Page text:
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Lee Power, Olympic Reporter, at the Olympic Stadium
Saturday, August 11, 2012
Beagles ace dedicates gold to daughters
Mo Farah wrote another amazing chapter into the Olympic history books as he added the 5,000m gold to his 10,000m title at these London 2012 Games.
The Newham & Essex Beagles ace held off his rivals in another stunning kick for the line, after a tense tactical battle for 12 and a half laps, to become only the seventh man in Olympic history to complete the long-distance double.
And the 29-year-old dedicated his wins to his two unborn twin daughters, saying: “Those two wins are for my two girls who are coming. The doctors said they could arrive any day.
“It’s just unbelievable. I was confident going into the race, but the heat was a slight worry. There was an American guy that tried to pass me when I was in front, but I knew I just had to stay there.
“I am just amazed. Two gold medals, who would’ve thought that?”
Farah had finished third in his midweek heat, following his superb performance over the longer distance last Saturday.
And he was happy to sit right at the back of the field in a slow-paced start, before Azerbaijan’s Hayle Ibrahmiov jumped to the front on the back straight.
The group remained very closely bunched for the first two laps, with Farah bringing up the rear, before he finally moved to the front on lap four.
American Lopez Lomong took over the front-running duties after the first kilometre, with Farah happy to drop back into the pack, but still within distance of the front group, for the next few laps.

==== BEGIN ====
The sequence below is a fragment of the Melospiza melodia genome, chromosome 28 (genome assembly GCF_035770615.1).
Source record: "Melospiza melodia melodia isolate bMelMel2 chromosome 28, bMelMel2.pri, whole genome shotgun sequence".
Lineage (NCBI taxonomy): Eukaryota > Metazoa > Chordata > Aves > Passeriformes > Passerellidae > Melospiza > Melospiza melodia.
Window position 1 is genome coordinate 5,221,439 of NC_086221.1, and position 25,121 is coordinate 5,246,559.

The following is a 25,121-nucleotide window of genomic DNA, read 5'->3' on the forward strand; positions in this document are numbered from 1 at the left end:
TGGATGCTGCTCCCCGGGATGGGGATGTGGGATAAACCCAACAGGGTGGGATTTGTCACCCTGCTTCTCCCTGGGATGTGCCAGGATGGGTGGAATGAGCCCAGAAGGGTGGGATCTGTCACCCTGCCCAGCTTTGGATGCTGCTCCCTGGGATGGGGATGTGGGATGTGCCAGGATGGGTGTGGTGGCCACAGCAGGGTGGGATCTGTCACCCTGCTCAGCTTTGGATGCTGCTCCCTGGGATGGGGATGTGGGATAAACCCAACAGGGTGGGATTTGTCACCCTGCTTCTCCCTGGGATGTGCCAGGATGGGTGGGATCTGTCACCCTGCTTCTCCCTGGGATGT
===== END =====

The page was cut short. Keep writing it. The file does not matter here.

Training partner Galen Rupp came through the field as the race neared its midway point, with Farah’s Beagles teammate Mumin Gala, of Djibouti, also having a spell in pole position.
Ethiopia’s Yenew Alamirew and Kenyans Thomas Longosiwa and Isiah Koech began to crank up the pace in the second half of the race with a real surge of speed and Farah appeared to be boxed in a little bit by his green-vested rivals with five laps remaining.
Taking a wide line to regain a place among the leaders, Farah saw Koech and Longosiwa join him, Alarirew and Gebremeskel, as the British crowd began to find their voice.
And with two laps to go it was anyone’s race, with Farah out in front but with Koech on his shoulder and the Ethiopians lurking, ready to pounce.
The tension was gut-wrenching, as Rupp and Lomong came to the front to try and force their way into contention, and Farah had to put his arm out at the bell as the chase really began to hot up.
The sprint began on the back straight and Farah – who has worked tirelessly on his finishing speed with coach Alberto Salazar – had Longosiwa and Gebremeskel for company coming off the final bend.
But showing amazing strength in the closing stages, just as he had a week earlier, Farah was able to hold his rivals at bay as he completed the last mile of the race in exactly four minutes and crossed the line in 13mins 41.66secs.
After his usual Mo-Bot celebration at the finish line, Farah dropped to the track and mimicked Usain Bolt – who had celebrated his 200m win by doing some press-ups – by completing some sit-ups.
Bolt, after leading Jamaica to the 4x100m gold later in the evening, paid his own tribute with his own Mo-Bot pose.
A delighted Farah said: “I just want to thank everyone that has supported me over the years, all my coaches from the past, all the people who have been part of my life, particularly my wife. Her carrying twins, it hasn’t been easy and I didn’t want to know about it.
“I can’t thank everyone enough. It’s been a long journey of hard work and grafting and it has been amazing. But it just shows you what you can do with hard work and grafting.”